Lymphoscintigraphy in clinical routine practice: Reproducibility and accuracy in melanoma patients with a long-term follow-up

G. C. Vitali, G. Trifirò, M. Zonta, E. Pennacchioli, L. Santoro, L. L. Travaini, M. Barberis, A. Testori

Research output: Contribution to journalArticle

Abstract

Introduction The sentinel node status is the most important single factor determining overall survival for patients with localized melanoma. Preoperative lymphoscintigraphy (LS) is essential in locating the correct sentinel lymph node (SN) and the reproducibility of the method determines the accuracy of the sentinel node biopsy (SNB). This study aims at determining the reproducibility and accuracy of LS in routine clinical practice after long-term follow-up. Patients and methods One hundred and eight melanoma patients with clinically unpredictable lymphatic drainage were prospectively enrolled to undergo two LS. The first LS was performed to determine the site and number of the lymphatic basins to plan SNB anesthesia and the second preoperative LS was to allow SN localization intra-operatively. Results Lymphatic drainage was demonstrated in all patients. In 84 of 108 cases, both LSs were concordant in terms of site and number of nodal basins visualized. After a median follow-up of 80 months, no nodal recurrence was observed in the five patients with a decreased number of lymph node basins. In the group with increased number of lymph node basins, one patient developed nodal metastases in the same regional lymph node basin visualized by both LS studies. Conclusion LS is an accurate and reproducible method to determine the localization of the sentinel node in the day-to-day routine to clinical practice when primary melanoma is also located in body sites with variable lymphatic drainage.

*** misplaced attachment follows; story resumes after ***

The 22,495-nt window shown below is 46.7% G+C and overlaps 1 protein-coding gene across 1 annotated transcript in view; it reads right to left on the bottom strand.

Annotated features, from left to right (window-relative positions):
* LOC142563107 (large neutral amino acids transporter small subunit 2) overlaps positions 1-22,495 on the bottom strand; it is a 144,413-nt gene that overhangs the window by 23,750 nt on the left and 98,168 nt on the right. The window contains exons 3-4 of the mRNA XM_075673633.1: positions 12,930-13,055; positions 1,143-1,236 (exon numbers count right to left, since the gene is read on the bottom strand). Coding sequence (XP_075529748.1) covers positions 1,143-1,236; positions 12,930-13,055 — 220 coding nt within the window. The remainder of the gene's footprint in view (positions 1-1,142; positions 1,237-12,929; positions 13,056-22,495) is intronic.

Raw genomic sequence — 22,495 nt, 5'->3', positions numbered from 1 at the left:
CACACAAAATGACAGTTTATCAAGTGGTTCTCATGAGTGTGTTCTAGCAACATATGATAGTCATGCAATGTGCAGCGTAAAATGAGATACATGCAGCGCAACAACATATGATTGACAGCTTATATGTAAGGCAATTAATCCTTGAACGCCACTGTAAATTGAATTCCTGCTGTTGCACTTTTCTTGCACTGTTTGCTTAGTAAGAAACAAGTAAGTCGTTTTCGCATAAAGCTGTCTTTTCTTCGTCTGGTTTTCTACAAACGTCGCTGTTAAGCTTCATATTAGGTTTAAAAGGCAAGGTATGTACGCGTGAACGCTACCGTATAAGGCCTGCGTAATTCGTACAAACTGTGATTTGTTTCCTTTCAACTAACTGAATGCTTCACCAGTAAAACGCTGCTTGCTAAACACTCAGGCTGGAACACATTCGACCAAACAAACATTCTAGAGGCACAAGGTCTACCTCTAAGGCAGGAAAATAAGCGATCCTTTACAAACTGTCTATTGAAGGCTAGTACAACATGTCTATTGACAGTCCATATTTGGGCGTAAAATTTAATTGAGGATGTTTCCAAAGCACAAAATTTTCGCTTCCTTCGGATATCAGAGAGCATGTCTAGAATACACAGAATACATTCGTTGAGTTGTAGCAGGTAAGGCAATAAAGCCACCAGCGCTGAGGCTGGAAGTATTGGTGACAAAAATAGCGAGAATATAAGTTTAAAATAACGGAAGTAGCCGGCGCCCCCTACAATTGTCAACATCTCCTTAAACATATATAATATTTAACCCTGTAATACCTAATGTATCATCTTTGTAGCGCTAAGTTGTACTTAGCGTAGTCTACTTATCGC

Original languageEnglish
Pages (from-to)55-60
Number of pages6
JournalEuropean Journal of Surgical Oncology
Volume40
Issue number1
DOIs
Publication statusPublished - Jan 2014

Keywords

  • Clinical routine practice
  • Lymphoscintigraphy
  • Melanoma
  • Reproducibility
  • Sentinel lymph node

ASJC Scopus subject areas

  • Oncology
  • Surgery

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